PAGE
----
I know that this is a historic moment for all of us, one that we'll tell our children about one day. I've experienced flashbulb memories before--I can remember the exact time when my best friend in high school read from her iPhone that a gunman had entered Sandy Hook Elementary School and opened fire as we sat in a corridor of our school--and they've certainly rattled me in their aftermath. But the thing I perhaps struggle with most right now is how incredibly terrifying it is to exist in a moment that will be revisited time and again years from now, while being completely unsure of what is to come next. As a person who is used to handling her stress or grief in an active manner, I find that I'm unable to do so this time around because I simply have not had the life experience yet to know how to move forward from this feeling that reads as a total loss of my self-understanding. I was too young to remember September 11th, even though my grandmother was so close that she saw the Towers fall from her own bedroom window, and I find myself asking older adults who lived through the Kennedys', Martin Luther King Jr.'s, and Malcolm X's assassinations, through Watergate, through the threat of nuclear destruction in the Cold War, through the HIV/AIDS epidemic, and through the crack epidemic, the same question: "Have you ever been this scared?"

I'm hundreds of miles away from my home and parents and cats in New York, and there's nothing more that I want in this world, besides this being just one horribly vivid nightmare, than to be back with them right now. This is incredibly confusing because I've been thinking over the last few weeks about how there's a part of me that never wants to leave Oberlin because there's so many things I want to do with my education that I don't actually have time for in four years, but the results of the election have been so destabilizing for me psychically that I'm struggling to feel that I'm still the same person as I was November 7th.

I began with this post with a statement about how I often try to place myself emotionally within the events of the past. Now I can't feel anything except anger at myself for being so focused on imagining what the stress was like of living during the Liverpool Blitz or whatever else I was pondering that it never occurred to me that a moment like that could happen within my own lifetime, that it could happen right now. And it obviously already has.

I think what I've come to realize since I woke up that day is that this is the moment that changes everything, that it may come to partially define my generation. In a sense, this is what World War One was to many modernist writers (though not all of them, because my Modern British and Irish Fiction professor David Walker has pointed out that modernism started before The Great War), a devastating event that profoundly affects everything as we know it. As a filmmaker and a writer, I'm coming to realize that this will indefinitely affect the works that I produce from here on out. One thing I've kept in mind is that I'm not the only one who is going to be affected by this, and that it can be something that can bring us together, weirdly enough. Though I'd love to be with my parents right now and have a face to face conversation with them about this, my professors have been wonderful in providing spaces for discussion and insight from their perspectives. I don't think I've ever mentioned this on here, but I almost went to college in Ireland at Trinity College Dublin if I hadn't gotten accepted into Oberlin Early Decision II, and I have no idea how well I'd be able to handle this news all the way across the Atlantic, at a school significantly larger than Oberlin, and in a country my family emigrated from but whose roots they had to deny having when they changed their last names from Greenan to Greene so they could try to build a better life in the US. I'll never know for sure, but I know that the closeness of the Oberlin community right now has been really key for me, because I started writing this post while trying to fight back tears, and I'm ending it no longer doing so.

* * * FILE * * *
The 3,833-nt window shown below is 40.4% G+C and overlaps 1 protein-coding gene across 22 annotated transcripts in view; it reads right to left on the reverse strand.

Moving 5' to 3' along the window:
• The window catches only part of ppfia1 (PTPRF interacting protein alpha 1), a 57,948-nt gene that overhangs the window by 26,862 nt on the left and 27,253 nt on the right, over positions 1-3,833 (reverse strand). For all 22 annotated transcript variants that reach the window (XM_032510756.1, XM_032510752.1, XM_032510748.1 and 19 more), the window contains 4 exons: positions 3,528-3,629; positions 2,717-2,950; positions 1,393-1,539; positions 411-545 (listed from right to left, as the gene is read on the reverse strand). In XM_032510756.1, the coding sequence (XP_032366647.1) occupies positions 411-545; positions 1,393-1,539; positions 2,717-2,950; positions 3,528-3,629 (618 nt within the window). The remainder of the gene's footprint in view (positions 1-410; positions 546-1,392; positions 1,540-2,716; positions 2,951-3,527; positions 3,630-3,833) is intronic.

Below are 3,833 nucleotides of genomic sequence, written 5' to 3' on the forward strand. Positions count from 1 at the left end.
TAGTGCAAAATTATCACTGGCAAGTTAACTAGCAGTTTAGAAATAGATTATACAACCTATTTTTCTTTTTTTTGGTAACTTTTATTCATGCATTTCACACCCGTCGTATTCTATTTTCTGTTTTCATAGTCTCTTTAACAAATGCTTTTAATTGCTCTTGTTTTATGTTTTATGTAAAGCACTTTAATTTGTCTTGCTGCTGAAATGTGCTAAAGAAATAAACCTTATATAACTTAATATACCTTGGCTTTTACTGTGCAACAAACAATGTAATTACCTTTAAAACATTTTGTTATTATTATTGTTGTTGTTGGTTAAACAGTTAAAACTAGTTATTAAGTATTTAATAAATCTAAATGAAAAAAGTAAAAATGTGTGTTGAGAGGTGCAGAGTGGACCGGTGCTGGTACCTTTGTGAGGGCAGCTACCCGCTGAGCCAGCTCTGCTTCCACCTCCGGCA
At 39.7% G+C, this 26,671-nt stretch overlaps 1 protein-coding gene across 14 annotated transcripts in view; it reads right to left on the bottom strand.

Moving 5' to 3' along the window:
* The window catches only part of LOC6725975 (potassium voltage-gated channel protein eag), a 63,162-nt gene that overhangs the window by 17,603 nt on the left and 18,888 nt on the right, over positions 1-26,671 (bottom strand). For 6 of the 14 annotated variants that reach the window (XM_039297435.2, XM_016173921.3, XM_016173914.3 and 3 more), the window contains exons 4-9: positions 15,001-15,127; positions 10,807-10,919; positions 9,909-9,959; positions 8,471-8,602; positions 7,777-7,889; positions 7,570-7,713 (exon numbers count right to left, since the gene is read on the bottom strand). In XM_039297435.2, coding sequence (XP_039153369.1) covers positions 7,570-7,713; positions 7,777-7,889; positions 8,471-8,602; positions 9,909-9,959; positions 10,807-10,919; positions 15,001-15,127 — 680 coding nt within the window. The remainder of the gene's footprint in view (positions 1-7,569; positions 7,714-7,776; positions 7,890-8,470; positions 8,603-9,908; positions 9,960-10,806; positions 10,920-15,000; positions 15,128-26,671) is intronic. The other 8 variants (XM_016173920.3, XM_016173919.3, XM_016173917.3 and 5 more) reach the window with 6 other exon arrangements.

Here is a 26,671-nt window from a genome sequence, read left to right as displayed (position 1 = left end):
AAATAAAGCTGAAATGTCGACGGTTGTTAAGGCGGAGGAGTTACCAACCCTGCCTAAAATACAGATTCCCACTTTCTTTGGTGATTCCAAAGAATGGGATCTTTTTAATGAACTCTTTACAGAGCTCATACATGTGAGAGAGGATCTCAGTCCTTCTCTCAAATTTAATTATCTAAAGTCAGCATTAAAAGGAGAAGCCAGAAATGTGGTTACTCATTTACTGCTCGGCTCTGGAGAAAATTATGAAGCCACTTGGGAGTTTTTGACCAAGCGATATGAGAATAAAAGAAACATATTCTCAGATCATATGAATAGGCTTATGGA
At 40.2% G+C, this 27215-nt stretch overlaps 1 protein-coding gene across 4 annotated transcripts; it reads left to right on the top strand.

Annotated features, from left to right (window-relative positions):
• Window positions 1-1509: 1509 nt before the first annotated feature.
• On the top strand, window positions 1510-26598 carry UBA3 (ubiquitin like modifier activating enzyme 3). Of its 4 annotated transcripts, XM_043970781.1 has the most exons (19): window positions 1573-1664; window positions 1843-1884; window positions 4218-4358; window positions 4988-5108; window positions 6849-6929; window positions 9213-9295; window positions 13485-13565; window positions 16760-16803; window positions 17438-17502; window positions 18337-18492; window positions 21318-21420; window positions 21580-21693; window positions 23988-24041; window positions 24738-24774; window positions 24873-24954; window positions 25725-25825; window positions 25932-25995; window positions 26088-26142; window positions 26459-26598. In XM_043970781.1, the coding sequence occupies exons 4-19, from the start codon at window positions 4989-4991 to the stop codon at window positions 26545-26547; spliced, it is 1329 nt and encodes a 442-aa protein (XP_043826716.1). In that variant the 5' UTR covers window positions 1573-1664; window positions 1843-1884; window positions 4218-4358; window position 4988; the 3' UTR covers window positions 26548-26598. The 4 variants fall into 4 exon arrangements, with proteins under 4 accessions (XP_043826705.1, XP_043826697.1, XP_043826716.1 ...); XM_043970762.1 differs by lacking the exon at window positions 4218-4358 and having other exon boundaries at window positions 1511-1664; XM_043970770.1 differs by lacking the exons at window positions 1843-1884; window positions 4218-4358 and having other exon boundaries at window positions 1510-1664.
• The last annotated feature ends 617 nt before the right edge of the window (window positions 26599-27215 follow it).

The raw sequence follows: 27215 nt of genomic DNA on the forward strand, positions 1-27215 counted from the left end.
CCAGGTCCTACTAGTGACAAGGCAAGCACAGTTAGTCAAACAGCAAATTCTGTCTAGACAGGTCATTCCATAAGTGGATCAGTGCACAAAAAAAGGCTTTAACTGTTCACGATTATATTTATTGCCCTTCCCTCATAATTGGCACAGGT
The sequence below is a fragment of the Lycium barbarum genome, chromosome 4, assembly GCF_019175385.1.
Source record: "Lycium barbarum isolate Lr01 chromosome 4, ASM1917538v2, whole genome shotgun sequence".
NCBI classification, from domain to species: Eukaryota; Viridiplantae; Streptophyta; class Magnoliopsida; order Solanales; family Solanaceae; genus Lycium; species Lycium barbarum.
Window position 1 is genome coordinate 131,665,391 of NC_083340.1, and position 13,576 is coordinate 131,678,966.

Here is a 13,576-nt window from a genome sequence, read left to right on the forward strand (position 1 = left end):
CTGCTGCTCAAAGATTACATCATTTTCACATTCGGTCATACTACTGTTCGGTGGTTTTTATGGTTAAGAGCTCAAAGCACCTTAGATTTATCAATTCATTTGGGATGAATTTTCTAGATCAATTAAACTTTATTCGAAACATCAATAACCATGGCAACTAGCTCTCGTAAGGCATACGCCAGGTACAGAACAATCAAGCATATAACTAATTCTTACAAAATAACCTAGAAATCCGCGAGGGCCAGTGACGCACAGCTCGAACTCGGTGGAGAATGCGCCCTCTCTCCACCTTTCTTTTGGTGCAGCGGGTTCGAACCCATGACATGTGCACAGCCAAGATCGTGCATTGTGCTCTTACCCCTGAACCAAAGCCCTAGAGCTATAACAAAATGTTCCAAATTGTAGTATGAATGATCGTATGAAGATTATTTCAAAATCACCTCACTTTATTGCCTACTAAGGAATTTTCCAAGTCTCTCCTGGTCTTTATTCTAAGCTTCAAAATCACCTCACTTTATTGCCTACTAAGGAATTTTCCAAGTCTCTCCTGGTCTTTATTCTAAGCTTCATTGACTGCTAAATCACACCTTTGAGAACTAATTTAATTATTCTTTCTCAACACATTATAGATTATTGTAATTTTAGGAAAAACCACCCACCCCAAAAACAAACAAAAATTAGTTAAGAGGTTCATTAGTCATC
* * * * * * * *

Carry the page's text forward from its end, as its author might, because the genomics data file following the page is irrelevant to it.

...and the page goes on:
For now, all I can do is try to take care of myself and the people I care about. Maybe I'll read from an Alexander Hamilton biography later on if I feel the urge to.